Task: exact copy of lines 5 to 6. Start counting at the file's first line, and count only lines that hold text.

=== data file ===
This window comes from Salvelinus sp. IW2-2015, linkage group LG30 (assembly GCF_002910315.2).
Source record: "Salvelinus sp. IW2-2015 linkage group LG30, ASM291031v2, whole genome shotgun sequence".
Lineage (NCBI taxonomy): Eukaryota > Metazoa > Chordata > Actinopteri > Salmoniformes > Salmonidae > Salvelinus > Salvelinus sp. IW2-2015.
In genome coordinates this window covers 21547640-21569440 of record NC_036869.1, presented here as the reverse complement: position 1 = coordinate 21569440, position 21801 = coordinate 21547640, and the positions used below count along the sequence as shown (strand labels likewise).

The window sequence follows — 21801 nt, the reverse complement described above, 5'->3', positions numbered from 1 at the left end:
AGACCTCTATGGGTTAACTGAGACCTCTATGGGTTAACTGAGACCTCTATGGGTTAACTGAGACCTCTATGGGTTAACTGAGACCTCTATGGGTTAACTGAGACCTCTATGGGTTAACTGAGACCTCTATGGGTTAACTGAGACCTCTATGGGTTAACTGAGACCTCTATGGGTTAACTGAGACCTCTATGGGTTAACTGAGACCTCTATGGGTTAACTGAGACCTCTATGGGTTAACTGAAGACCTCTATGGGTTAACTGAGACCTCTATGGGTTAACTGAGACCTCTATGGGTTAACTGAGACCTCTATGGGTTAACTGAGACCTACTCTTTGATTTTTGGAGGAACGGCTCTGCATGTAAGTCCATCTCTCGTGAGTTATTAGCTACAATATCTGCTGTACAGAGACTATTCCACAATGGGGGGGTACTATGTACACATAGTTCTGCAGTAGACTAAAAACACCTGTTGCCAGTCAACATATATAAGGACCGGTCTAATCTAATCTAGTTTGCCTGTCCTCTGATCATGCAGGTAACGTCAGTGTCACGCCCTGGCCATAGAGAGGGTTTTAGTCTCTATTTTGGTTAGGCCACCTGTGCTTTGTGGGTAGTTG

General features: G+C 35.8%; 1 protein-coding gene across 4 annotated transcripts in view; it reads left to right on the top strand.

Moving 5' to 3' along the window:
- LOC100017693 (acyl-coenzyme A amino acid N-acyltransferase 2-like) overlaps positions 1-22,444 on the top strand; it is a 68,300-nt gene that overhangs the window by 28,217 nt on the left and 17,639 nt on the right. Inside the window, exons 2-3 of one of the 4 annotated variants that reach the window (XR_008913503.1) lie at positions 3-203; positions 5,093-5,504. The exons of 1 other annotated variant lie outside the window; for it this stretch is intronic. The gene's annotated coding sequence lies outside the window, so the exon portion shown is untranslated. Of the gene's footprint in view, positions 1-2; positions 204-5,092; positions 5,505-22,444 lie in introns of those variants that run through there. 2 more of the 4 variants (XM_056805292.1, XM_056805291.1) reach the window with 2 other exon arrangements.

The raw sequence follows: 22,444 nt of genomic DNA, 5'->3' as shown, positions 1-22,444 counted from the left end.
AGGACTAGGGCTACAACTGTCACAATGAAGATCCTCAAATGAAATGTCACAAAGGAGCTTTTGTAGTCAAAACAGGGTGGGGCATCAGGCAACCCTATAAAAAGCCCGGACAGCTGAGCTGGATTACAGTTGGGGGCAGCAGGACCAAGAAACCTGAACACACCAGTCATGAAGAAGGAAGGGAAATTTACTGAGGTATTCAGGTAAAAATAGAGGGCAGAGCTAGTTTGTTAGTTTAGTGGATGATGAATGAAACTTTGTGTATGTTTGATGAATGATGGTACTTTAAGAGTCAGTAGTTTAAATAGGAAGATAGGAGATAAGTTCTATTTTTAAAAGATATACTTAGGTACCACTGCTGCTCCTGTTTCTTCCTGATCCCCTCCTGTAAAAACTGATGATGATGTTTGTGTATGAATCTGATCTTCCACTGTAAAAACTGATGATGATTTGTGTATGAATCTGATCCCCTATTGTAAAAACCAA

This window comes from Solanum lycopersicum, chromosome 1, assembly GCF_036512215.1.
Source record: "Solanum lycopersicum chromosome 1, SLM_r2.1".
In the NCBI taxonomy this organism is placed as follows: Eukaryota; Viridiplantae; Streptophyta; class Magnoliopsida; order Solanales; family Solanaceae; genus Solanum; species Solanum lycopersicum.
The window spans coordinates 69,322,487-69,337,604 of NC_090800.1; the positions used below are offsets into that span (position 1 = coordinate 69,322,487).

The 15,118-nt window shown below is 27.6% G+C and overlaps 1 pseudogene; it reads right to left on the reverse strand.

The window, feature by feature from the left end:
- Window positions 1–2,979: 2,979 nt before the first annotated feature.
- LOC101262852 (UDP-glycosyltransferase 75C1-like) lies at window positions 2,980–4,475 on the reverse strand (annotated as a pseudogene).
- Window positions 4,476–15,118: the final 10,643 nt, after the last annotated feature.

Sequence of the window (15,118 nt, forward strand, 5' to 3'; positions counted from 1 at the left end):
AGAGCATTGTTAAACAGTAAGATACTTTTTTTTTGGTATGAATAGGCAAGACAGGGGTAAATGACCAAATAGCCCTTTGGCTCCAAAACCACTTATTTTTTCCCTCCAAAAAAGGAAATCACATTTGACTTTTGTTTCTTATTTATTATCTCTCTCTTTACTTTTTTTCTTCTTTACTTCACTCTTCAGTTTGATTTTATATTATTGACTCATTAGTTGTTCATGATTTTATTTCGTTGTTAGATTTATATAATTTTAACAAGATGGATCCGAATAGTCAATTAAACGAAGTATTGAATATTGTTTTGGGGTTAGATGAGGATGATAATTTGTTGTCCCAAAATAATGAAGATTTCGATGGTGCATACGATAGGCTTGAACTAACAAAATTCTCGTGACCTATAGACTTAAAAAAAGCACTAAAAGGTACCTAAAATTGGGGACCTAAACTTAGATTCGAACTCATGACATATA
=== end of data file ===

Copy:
The window sequence follows — 21801 nt, the reverse complement described above, 5'->3', positions numbered from 1 at the left end:
AGACCTCTATGGGTTAACTGAGACCTCTATGGGTTAACTGAGACCTCTATGGGTTAACTGAGACCTCTATGGGTTAACTGAGACCTCTATGGGTTAACTGAGACCTCTATGGGTTAACTGAGACCTCTATGGGTTAACTGAGACCTCTATGGGTTAACTGAGACCTCTATGGGTTAACTGAGACCTCTATGGGTTAACTGAGACCTCTATGGGTTAACTGAGACCTCTATGGGTTAACTGAAGACCTCTATGGGTTAACTGAGACCTCTATGGGTTAACTGAGACCTCTATGGGTTAACTGAGACCTCTATGGGTTAACTGAGACCTACTCTTTGATTTTTGGAGGAACGGCTCTGCATGTAAGTCCATCTCTCGTGAGTTATTAGCTACAATATCTGCTGTACAGAGACTATTCCACAATGGGGGGGTACTATGTACACATAGTTCTGCAGTAGACTAAAAACACCTGTTGCCAGTCAACATATATAAGGACCGGTCTAATCTAATCTAGTTTGCCTGTCCTCTGATCATGCAGGTAACGTCAGTGTCACGCCCTGGCCATAGAGAGGGTTTTAGTCTCTATTTTGGTTAGGCCACCTGTGCTTTGTGGGTAGTTG